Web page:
Margaret, the eldest of the four, was sixteen, and very pretty, being plump and fair, with large eyes, plenty of soft, brown hair, a sweet mouth, and white hands, of which she was rather vain. Fifteen-year-old Jo was very tall, thin, and brown, and reminded one of a colt, for she never seemed to know what to do with her long limbs, which were very much in her way. She had a decided mouth, a comical nose, and sharp, gray eyes, which appeared to see everything, and were by turns fierce, funny, or thoughtful. Her long, thick hair was her one beauty, but it was usually bundled into a net, to be out of her way. Round shoulders had Jo, big hands and feet, a flyaway look to her clothes, and the uncomfortable appearance of a girl who was rapidly shooting up into a woman and didn't like it. Elizabeth-or Beth, as everyone called her-was a rosy, smooth-haired, bright-eyed girl of thirteen, with a shy manner, a timid voice, and a peaceful expression which was seldom disturbed. Her father called her "Little Tranquillity," and the name suited her excellently, for she seemed to live in a happy world of her own, only venturing out to meet the few whom she trusted and loved. Amy, though the youngest, was a most important person-in her own opinion at least. A regular snow maiden, with blue eyes, and yellow hair curling on her shoulders, pale and slender, and always carrying herself like a young lady mindful of her manners. What the characters of the four sisters were we will leave to be found out.
6. La Belle Sauvage - Philip PullmanI've recently started La Belle Sauvage and noticed within the first chapter that the narrator is omniscient, despite closely following one character, Malcolm Polstead. It can be hard to distinguish between third person limited and third person omniscient when this happens, but the narrator should clearly speak in a way that shows some level of separation from the character we're following. For me, what stood out was the use of 'Mr Polstead' within the prose as the name of Malcolm's father, instead of referring to him as 'his father'.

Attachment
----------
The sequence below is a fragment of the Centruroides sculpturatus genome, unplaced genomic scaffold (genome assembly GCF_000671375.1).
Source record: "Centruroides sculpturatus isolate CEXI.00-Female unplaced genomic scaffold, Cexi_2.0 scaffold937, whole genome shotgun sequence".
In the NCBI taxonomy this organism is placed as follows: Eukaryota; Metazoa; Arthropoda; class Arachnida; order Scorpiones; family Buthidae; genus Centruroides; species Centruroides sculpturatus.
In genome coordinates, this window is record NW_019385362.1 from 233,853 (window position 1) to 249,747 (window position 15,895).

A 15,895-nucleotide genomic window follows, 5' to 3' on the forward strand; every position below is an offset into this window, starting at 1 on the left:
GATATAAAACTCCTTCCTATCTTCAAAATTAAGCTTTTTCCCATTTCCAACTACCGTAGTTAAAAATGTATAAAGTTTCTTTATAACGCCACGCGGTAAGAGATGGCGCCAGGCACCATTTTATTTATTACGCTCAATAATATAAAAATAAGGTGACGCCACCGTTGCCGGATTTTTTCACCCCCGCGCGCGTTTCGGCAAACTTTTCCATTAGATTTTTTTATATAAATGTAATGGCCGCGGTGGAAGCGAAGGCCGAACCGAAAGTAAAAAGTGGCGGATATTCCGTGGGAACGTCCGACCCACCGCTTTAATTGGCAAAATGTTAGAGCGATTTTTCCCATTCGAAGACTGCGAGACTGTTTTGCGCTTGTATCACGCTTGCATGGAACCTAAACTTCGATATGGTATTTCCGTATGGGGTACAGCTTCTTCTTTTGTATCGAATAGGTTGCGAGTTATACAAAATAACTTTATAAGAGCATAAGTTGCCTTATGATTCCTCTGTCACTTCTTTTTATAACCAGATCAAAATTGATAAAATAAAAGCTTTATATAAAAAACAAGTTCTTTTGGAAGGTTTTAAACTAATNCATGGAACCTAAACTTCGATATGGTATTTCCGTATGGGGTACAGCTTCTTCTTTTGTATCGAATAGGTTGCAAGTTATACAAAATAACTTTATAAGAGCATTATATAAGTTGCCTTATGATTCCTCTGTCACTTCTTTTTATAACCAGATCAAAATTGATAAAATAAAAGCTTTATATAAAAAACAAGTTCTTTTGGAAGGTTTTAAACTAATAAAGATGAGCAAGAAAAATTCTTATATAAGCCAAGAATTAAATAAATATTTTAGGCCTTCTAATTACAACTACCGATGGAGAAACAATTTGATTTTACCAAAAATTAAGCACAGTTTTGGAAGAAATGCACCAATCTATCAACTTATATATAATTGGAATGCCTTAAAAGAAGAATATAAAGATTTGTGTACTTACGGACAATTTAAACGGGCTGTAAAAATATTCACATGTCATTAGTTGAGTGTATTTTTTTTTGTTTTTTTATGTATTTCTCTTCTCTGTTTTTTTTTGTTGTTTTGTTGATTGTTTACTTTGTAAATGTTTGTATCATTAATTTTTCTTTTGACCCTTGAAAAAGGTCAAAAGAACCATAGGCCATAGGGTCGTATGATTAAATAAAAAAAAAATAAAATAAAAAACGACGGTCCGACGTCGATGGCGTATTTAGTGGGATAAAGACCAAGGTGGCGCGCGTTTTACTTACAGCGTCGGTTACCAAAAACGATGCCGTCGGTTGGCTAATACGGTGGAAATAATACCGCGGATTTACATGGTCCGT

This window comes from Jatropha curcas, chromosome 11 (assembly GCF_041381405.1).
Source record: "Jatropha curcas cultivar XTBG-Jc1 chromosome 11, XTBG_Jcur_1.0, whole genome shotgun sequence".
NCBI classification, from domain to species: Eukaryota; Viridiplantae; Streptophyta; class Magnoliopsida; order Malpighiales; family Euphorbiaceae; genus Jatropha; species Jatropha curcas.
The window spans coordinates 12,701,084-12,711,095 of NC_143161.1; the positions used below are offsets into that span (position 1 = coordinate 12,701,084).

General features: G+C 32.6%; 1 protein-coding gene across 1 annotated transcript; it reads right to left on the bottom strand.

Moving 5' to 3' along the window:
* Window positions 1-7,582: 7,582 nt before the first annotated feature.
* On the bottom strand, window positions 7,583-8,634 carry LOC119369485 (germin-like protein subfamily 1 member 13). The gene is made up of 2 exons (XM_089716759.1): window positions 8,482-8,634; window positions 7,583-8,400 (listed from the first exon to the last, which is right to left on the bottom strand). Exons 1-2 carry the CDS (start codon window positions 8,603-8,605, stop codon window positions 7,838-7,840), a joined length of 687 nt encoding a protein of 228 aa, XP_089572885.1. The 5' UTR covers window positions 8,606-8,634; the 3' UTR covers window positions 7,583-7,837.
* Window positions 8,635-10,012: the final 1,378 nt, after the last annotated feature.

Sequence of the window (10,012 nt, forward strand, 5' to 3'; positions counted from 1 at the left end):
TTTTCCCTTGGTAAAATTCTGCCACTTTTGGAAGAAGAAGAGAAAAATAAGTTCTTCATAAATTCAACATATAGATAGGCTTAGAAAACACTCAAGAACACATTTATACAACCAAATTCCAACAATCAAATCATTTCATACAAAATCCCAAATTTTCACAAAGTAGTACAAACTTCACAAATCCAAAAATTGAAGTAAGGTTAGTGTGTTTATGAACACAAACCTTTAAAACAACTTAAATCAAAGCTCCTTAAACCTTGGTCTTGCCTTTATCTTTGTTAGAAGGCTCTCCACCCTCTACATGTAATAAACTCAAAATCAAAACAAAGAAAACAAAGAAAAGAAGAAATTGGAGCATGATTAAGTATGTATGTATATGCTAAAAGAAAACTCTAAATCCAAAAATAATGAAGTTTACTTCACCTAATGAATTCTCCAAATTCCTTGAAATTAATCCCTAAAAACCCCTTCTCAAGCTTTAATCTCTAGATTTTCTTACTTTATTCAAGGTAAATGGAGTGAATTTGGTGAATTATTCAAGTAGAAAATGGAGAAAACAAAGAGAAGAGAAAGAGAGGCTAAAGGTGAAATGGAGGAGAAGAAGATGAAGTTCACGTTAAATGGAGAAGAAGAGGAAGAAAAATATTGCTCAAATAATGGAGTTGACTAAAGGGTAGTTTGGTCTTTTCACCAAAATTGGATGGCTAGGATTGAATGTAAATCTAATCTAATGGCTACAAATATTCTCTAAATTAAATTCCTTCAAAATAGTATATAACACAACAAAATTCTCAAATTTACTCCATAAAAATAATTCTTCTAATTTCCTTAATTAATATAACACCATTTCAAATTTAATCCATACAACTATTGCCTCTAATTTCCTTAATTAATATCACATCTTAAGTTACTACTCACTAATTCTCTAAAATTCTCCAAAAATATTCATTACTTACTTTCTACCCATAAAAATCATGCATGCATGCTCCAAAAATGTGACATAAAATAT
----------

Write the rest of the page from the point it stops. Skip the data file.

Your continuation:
Another indicator was the way the narrator seemed not to be Malcolm. This might sound strange, but through Malcom's dialogue, we get to see the way he talks and thinks, and there is subtle difference between this and the overarching narrative voice. It reads more as though someone separate narrating.
In fact, in an interview with the New Yorker, Pullman states, 'Malcolm is at the centre of the story, but he didn’t narrate it. The narrator is my old friend the omniscient narrator, who is in a position to comment on, to criticize, to see the characters from the outside, and who isn’t necessarily bound to the consciousness of one of them.'
Unfortunately, the only excerpt from the story available without copyright restrictions is from chapter ten and it is written heavily with dialogue (and mildly spoilery too) so isn't the best example of showing the narration, but the opening chapter is a great example so I'll leave a link here where you can access a free preview of the ebook.
Okay, that's it from me for now! If you're struggling with point of view in your story, I can help. I offer a manuscript critique service which focuses on giving you feedback on point of view, as well as the other crucial elements of your (fiction) story (plot, characters, dialogue, pacing, tension). For more info on this, click here.
Until the next time!